Mexican researcher close to finding a cure for Parkinson's disease

Parkinson's disease, which took world fame after being diagnosed in various personalities such as actor Michael J. Fox, the heavyweight champion Muhammad Ali and the painter Salvador Dalí, could be very close to a cure, thanks to a Mexican researcher which managed to eliminate its neurological effects with an immunosuppressant.

Responsible for the scientific finding is Gabriela Caraveo Piso, researcher at the Whitehead Institute for Biomedical Research in the United States, who discovered that the role of calcium as an intracellular messenger can become lethal to brain cells when in high concentration.

Neurological diseases called synucleinopathies, such as Parkinson's, are characterized by the aggregation of alpha-synuclein protein. This action triggers a series of events such as the rise in intracellular calcium leading to over-activation of the enzyme calcineuria. This in turn removes phosphates (intracellular communication paths) to alter their functions and kill cells.

Gabriela Caraveo, a biologist graduated from the National Autonomous University of Mexico (UNAM), sought to nip this problem, after performing a series of analyzes in yeast, worms, and neurons of mice, found that by reducing the levels of activation of calcineurin, without eliminating it completely, the cells survived.

By modifying the activation of calcineurin contact with NFAT protein is cut out, and the communication to actin cytoskeletal rearrangements is redirected, which is responsible for cell morphology, thereby reducing failure in the motor function in animal models of Parkinson said the Mexican, who works in the lab of Susan Lindquist in the city of Cambridge, Massachusetts

To achieve adequate toxicity reduction the drug tacrolimus was used, which is administered clinically in newly transplanted patients to prevent organ rejection by the immune system.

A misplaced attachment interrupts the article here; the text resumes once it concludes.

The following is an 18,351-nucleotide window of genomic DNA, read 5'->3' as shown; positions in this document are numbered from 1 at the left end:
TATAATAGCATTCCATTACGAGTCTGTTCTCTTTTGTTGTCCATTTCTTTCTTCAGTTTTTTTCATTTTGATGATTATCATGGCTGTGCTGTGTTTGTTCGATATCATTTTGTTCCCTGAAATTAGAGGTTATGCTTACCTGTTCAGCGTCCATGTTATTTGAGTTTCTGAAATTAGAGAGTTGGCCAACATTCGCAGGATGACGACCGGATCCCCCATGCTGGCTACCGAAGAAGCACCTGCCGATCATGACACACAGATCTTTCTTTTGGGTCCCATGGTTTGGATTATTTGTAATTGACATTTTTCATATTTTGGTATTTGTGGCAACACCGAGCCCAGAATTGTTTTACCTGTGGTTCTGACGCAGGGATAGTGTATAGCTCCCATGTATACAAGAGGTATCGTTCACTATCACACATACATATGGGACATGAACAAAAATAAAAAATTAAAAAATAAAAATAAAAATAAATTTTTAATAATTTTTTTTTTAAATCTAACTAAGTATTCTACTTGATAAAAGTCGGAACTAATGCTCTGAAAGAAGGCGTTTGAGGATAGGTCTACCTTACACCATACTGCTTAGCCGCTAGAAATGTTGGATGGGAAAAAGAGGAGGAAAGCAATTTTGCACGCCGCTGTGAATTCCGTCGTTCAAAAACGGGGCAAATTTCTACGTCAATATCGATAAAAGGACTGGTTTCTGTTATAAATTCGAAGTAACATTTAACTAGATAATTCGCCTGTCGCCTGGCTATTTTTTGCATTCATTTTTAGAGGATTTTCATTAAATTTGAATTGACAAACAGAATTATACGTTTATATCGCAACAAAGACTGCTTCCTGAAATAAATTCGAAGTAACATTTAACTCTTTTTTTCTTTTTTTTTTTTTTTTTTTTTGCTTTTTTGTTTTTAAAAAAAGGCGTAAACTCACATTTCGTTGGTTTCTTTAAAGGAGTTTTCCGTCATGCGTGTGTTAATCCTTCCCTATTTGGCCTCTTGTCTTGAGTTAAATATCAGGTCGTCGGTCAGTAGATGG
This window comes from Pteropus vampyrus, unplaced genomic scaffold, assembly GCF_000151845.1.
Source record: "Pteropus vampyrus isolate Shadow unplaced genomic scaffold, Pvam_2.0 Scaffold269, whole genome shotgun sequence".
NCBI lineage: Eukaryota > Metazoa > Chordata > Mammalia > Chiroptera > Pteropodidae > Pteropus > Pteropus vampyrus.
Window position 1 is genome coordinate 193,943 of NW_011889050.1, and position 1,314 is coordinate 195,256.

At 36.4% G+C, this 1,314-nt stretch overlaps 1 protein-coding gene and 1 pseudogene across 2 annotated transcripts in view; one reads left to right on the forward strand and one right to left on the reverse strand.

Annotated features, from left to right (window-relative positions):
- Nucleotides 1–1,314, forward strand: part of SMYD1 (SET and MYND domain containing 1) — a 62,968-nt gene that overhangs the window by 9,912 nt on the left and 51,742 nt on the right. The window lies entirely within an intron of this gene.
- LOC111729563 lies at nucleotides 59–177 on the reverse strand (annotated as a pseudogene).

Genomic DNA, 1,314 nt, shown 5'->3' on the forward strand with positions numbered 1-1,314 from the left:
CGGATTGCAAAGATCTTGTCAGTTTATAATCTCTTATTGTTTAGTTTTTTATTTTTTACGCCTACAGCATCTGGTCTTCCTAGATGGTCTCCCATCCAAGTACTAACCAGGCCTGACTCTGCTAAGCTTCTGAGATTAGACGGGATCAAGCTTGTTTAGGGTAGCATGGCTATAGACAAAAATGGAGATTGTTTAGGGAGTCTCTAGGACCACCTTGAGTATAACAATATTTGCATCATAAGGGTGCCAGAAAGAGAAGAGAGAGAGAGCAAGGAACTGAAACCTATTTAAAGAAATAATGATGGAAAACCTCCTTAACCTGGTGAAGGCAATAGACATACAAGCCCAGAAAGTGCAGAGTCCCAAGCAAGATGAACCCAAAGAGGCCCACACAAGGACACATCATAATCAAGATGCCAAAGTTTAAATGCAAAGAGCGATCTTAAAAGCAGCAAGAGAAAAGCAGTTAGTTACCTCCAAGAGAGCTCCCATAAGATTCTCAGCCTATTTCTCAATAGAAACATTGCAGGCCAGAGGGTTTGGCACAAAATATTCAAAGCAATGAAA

Because calcineurin is also highly expressed in brain, this immunosuppressant that can cross the blood brain barrier is able to reduce the activation of calcineurin in the brain reducing the toxic symptoms of the disease. But it is important to adjust the dosage, because too much of it completely eliminates the activation of calcineurin preventing stimulation of protective pathways like the cytoskeleton leading to cell death.

"The dosage of the drug, also called FK506, I propose is well below the level of the immunosuppressants, which allows my work to have immediate treatment of neurological diseases characterized by the aggregation of alpha-synuclein as therapeutic implications as the Parkinson's disease," explained the specialist in neurosciences.

In healthy people, cells achieve to regulate the amount of intracellular calcium, the problem is when there are neurological diseases such as Parkinson's disease, the element is accumulated, becomes toxic and kills many neurons including dopaminergic neurons, responsible for implementing the motor functions.

According to preclinical results with tacrolimus pathologies associated to Parkinson's disease decreased in rodent models. The next step is to start human trials to test its effectiveness and safety as an alternative treatment that could even act as a cure.

Source:

Whitehead Institute for Biomedical Research

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